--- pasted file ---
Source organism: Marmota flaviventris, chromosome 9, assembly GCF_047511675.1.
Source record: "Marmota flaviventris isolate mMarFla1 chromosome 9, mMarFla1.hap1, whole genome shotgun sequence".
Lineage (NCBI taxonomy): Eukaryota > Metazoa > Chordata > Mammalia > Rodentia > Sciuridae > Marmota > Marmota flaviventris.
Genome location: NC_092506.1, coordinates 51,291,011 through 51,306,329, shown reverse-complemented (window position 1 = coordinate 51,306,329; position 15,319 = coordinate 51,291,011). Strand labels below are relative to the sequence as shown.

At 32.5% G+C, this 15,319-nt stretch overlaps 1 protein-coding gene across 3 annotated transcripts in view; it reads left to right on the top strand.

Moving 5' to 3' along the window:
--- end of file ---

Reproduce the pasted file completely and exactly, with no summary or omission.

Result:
Source organism: Marmota flaviventris, chromosome 9, assembly GCF_047511675.1.
Source record: "Marmota flaviventris isolate mMarFla1 chromosome 9, mMarFla1.hap1, whole genome shotgun sequence".
Lineage (NCBI taxonomy): Eukaryota > Metazoa > Chordata > Mammalia > Rodentia > Sciuridae > Marmota > Marmota flaviventris.
Genome location: NC_092506.1, coordinates 51,291,011 through 51,306,329, shown reverse-complemented (window position 1 = coordinate 51,306,329; position 15,319 = coordinate 51,291,011). Strand labels below are relative to the sequence as shown.

At 32.5% G+C, this 15,319-nt stretch overlaps 1 protein-coding gene across 3 annotated transcripts in view; it reads left to right on the top strand.

Moving 5' to 3' along the window: